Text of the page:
The Caucasian Hostage
With Andrei Babitsky I met in the first war in 1995. He arrived in Ichkeria which was already in full swing in the war. It was in the Vedeno region where the position of the Chechen armed forces were located, above the Baku-Rostov highway.
The town was already in war and it gradually turned from a classic war defense front to a guerrilla war. We stayed in one of the villages of the Vedeno area when journalists from different agencies came. There were Nicholas Tapuriya, an AFP correspondent; and Babitsky, from Radio Liberty.
The situation of the Armed Forces of Ichkeria was critical. Every week we had to defend positions under pressure from hundreds of times superior Russian forces. In this situation, few journalists risked their lives to go to highland villages. But Babitsky came. With him was his teammate named Yevtushenko. They spent a night with us,
Next morning, we agreed to go to Vedeno, to the main headquarters. But the morning started with Russian air bombings. They bombed the road, and the trip was dangerous.
Early in the morning Babitsky started to wake Yevtushenko saying:
– Sasha, get up, it’s time to go.
– Let’s wait a bit.
Andrew: – No. We must go.
– Only after the end of the bombings.
– All the same, get up Sasha, let’s go.
Yevtushenko tried as much as he could to postpone the departure, but still he had to go. Air strikes had no impact on the planned schedule of visits
During the first six months of war, I saw a lot of journalists and humanitarian workers. Often they come to the Chechen side of the front during interruptions in fighting. They always tried to get more information than could be interesting for a journalist or humanitarian workers. They were particularly interested in whether there was a psychological breakdown in the Chechen resistance.
Andrei very different from those journalists. He was interested in what happens in reality. What for and why Chechens fought in a hopeless war. To say the war was for independence is to say nothing.
Babitsky was not biased against the Chechen resistance. And that made him different as a journalist from many of his colleagues. I can’t say that Andrew shared the ideology of the fighters of the Ichkeria’s armed forces but that is not needed in order to be an honest journalist.
The hatred of Russian secret services and nationalists towards him is explained by his position of impartiality. They did not pardon Babitsky for not being a Kremlin journalist, for not praising Russian soldiers for destroying “gang of mercenaries” for the glory of Russia.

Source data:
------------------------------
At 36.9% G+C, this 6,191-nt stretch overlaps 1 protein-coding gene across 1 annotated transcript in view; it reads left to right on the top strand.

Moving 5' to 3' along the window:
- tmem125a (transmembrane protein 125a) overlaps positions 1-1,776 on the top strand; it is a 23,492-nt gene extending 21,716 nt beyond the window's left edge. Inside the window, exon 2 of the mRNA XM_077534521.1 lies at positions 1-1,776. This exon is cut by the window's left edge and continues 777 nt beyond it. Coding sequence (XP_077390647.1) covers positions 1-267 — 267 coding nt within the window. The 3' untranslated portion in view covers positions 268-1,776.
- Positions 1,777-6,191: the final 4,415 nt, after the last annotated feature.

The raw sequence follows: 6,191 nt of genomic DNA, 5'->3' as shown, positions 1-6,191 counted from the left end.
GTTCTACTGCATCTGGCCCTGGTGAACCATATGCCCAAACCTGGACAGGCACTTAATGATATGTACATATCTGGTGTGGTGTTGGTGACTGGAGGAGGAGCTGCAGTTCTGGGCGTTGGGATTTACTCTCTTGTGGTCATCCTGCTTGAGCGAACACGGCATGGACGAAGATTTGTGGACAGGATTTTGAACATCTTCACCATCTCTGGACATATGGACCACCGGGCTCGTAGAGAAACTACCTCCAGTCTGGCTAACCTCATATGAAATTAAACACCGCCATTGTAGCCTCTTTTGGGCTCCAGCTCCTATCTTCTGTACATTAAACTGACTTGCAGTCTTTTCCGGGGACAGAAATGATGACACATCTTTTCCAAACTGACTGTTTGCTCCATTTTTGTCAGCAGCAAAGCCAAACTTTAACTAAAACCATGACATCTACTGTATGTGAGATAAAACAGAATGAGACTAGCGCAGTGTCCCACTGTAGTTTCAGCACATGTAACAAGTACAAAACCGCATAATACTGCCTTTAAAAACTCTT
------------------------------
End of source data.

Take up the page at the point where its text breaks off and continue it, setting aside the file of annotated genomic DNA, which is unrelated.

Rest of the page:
They expressed their hatred in the comments to the article by Babitsky who described a few days he spent in a KGB prison. These people worried only about eating would never understand those who risk for truth and give life for an idea. All they need is some material profit. So is their mentality.
Babitsky and Yevtushenko arrived to the main headquarters of the Ichkeria’s armed forces in a “Niva” car. Our bureau was located in a street near the Vedeno school building where the headquarters of the the Chechen President Aslan Maskhadov was located. Andrei and his colleague went to the headquarters.
Some of us stood in the street when suddenly we heard a loud whistling in the sky. I thought that we shot down another Russian plane and it is falling on us. In the next moment, we fell on the ground, then there was a terrible explosion, and earth mixed with broken bricks fell on us.
When it was quite we ran to see what happened. It turned out that a massive bomber dropped a bomb on the school which was the main headquarters. The explosion broke the four-story school building into two parts. A third part in the middle was completely missing. Babitsky’s wrecked car turned over. It was completely destroyed and unreparable.
Andrew and Yevtushenko went back, all covered with red dust from broken bricks. On the face of Andrew there was no fear, although it was only a miracle that saved him. They missed the explosion being only a few minutes late in arriving to the scene. Andrew felt very sorry about his car turned into a heap of iron.
Why do I recollect all this and write about it? As I said earlier, many journalists from different countries went to cover the Chechen war. Sometimes, some journalists asked the soldiers to shoot into the air for audio recording. First, we did not know why they needed it. But later it was found that editors paid more for reports directly from the fronts, with shootings. But Andrew was not of that kind.
Babitsky was arrested by the Russian military and was nearly murdered. He was arrested to declare him missing. Later the Russians would certainly accuse “militants” of his murder. But it happened so that they could not conceal his arrest, it was widely reported in the media. Only that prevented the KGB (FSB) to kill him. And instead of just releasing him, they organized a cheap performance of exchanging him, a Russian citizen, for another Russian citizen held by the Chechens.
I would like to say to the people commenting the article by Andrei that he wrote in the prison. You, “Internet heroes”, never saw the scene of war, not even in a dream, so shut up.
Babitsky was a new “Hostage of the Caucasus” versus an old one, a hero in a story by a Russian 19 century classic writer Alexander Pushkin. He took part as a reporter in another Russian war against the Chechen people. Being imprisoned for a few days by the KGB, he saw he got a glimpse of how Chechens are treated in these prisons. There are few who survived, not more than one percent of those arrested by the Russians. Most died under terrible torture. And what the Russians do now with tens of thousands of Caucasian Muslims in their prisons, only Allah knows.